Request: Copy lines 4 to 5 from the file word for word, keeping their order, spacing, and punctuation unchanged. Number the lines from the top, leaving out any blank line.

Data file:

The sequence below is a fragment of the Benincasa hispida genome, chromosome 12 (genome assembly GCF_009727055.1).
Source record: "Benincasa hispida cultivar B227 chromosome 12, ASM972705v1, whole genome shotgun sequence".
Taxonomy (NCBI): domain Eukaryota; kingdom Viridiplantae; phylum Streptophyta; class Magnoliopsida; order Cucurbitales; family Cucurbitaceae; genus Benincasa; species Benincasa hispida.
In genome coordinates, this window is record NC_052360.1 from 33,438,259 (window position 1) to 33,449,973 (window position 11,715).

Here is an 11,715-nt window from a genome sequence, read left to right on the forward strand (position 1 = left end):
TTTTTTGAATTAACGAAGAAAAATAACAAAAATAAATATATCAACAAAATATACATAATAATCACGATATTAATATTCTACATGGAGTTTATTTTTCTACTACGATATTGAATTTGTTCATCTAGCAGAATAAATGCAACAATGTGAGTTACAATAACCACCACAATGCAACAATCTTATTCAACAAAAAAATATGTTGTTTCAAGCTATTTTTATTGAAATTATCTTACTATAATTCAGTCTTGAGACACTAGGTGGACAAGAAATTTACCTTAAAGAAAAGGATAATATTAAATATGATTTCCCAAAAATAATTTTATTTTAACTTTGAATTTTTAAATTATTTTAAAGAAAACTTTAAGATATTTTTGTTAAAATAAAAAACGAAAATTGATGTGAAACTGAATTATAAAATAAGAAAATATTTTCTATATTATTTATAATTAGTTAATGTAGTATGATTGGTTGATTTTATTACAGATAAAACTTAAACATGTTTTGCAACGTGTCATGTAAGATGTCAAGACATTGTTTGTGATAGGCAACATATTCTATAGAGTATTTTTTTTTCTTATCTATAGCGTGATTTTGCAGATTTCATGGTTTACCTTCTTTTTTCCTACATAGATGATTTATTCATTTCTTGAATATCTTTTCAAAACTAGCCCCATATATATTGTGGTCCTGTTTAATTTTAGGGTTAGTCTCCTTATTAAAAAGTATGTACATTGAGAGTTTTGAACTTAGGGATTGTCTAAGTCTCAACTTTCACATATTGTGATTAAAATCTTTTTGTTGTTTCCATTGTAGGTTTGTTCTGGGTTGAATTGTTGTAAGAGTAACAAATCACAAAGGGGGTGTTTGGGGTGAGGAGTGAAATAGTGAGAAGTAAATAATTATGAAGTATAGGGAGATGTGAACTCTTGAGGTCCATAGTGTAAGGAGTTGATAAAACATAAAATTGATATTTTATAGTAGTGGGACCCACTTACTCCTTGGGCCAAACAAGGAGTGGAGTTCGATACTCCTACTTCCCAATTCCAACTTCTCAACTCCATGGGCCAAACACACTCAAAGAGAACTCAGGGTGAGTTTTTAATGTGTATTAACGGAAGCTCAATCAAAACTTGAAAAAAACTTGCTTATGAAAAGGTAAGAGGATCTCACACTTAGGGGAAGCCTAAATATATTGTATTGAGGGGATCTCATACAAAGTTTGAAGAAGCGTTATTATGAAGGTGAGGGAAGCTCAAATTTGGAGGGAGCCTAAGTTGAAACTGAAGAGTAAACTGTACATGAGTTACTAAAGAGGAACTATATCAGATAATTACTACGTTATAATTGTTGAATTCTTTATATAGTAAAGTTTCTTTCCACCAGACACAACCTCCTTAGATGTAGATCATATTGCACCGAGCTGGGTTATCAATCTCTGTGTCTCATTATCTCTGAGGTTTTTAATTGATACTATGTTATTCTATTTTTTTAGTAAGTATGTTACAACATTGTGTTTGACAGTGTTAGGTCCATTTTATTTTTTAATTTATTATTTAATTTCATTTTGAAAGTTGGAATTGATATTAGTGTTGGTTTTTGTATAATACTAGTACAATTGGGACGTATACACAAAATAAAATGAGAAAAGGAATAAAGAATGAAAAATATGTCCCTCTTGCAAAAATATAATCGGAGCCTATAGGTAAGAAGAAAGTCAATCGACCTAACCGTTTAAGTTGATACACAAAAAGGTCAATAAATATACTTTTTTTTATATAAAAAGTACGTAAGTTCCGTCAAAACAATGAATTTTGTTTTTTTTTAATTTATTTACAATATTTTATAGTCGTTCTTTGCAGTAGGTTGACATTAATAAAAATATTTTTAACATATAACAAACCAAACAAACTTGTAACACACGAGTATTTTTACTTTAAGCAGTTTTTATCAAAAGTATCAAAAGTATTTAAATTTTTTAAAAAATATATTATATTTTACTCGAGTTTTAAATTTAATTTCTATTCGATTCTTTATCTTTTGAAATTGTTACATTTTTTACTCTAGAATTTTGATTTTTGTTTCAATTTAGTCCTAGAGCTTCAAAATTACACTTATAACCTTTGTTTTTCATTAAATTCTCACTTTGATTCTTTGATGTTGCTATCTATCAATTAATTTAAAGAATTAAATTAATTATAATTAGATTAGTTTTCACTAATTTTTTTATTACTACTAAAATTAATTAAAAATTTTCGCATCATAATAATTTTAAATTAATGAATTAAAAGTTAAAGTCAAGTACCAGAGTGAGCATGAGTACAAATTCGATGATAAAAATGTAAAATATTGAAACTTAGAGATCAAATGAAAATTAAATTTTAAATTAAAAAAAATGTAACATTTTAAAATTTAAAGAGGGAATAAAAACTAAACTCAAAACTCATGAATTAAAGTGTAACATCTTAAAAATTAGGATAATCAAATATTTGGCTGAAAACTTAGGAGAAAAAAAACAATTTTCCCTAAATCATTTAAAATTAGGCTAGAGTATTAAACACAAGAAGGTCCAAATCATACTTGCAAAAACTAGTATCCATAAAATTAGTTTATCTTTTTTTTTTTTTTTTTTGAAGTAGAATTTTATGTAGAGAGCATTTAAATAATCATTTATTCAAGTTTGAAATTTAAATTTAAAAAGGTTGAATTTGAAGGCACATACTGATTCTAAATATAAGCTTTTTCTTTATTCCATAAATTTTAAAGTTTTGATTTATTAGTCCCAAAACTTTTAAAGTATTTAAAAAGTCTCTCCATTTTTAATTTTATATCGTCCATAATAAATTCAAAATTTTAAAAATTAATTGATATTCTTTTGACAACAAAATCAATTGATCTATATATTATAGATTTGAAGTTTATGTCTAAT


In genome coordinates, this window is record NC_052360.1 from 33,438,259 (window position 1) to 33,449,973 (window position 11,715).

Here is an 11,715-nt window from a genome sequence, read left to right on the forward strand (position 1 = left end):